Nonetheless, another day of drama and political crisis in London underscores the extent to which Mrs. May’s strategy for leaving the European Union is now in disarray, leaving Britain in a perilous position, just 10 weeks before the country is scheduled to depart the bloc.

Ordinarily, a prime minister would be expected to resign after suffering a big defeat on a signature bill, but Brexit has rewritten the rules of British politics. So Mrs. May, who is scheduled to answer questions in Parliament at noon, can expect to survive the no confidence debate that will then begin.

After Tuesday’s defeat, Mrs. May’s opponents are focusing on an array of contradictory objectives, demonstrating that more than two and a half years after Britons voted to leave the European Union, their politicians have failed to reach any consensus on how to do so.

One faction in Parliament advocates a more complete and abrupt break from Europe than the one the prime minister has negotiated with Brussels; another supports Mrs. May’s plan; another wants a softer Brexit than she has proposed; and yet another still hopes for no Brexit at all.

Assuming that Mrs. May survives the day as expected, she has promised consultations and to reach out to political opponents — though not the Labour Party leader, Jeremy Corbyn — before she has to return to tell lawmakers on Monday how she plans to proceed.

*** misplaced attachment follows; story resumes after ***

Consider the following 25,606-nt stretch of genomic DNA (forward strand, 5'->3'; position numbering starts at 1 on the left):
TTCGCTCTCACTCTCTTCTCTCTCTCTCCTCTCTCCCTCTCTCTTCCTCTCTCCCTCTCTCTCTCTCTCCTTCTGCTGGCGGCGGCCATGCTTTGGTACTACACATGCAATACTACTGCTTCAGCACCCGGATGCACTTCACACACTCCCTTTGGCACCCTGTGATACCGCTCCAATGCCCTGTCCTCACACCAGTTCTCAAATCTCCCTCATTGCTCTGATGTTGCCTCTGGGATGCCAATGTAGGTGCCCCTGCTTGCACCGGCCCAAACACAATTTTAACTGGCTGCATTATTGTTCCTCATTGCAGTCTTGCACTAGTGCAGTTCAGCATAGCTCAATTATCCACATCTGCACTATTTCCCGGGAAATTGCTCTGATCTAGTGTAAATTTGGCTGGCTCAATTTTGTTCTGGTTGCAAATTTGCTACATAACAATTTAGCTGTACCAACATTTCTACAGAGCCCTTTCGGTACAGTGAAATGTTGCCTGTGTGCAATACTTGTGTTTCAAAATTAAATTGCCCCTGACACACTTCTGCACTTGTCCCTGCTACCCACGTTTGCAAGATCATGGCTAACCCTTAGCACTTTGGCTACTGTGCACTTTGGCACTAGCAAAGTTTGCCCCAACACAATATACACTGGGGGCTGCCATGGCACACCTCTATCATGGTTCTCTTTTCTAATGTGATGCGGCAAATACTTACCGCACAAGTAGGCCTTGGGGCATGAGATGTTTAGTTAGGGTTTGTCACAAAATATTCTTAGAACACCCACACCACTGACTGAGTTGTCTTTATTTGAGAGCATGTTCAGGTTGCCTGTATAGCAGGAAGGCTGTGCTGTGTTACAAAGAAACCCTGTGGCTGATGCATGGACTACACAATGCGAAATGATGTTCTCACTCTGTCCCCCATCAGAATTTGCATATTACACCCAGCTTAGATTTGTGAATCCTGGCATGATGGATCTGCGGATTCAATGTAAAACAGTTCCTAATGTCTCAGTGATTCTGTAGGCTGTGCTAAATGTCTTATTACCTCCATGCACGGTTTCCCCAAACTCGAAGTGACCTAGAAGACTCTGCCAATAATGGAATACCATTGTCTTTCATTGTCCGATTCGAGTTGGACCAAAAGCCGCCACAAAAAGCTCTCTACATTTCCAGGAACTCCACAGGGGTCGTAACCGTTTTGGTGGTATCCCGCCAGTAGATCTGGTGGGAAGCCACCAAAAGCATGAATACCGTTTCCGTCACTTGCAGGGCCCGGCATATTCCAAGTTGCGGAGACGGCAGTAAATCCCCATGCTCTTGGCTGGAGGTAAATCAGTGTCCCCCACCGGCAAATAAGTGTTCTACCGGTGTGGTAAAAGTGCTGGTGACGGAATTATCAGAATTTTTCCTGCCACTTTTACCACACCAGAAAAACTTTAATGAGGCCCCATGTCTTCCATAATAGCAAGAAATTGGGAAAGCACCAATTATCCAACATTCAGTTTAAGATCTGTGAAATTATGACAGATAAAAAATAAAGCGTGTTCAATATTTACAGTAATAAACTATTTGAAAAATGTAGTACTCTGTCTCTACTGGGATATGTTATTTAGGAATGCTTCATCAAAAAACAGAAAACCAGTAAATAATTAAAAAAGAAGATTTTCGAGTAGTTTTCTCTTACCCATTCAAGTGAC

For now, Mrs. May seems still to hope that she can do this without a fundamental change that would soften her plan and keep closer ties to the European Union, something that would almost certainly provoke resignations from pro-Brexit members of her own cabinet.

She is unlikely to win support from significant numbers of opposition lawmakers, however, unless she embraces the notion of keeping a permanent customs union with the bloc, a change that would prevent Britain from having an independent trade policy and keep it tied to some European rules.

May’s Brexit Deal Failed. What Happens Now?

Nobody knows, really. But these are the likeliest scenarios.

And if Mrs. May attempts to plow ahead without any significant adjustments to her plan, an increasingly assertive Parliament is likely to try to wrest control of the process from her government.

Though there is no consensus among lawmakers on a way forward, a very large majority of them want to exclude the possibility of leaving the bloc without a deal, because they fear that could create chaos at British ports, cause shortages of some food and medicines, and plunge Britain into a recession.

If Wednesday’s motion of no confidence fails, as is widely expected, Mr. Corbyn will face increased pressure from within his own ranks to support the idea of holding another referendum that could reverse Brexit.

So, despite the disarray, the defeat on Tuesday probably marks the beginning of the endgame in the Brexit process.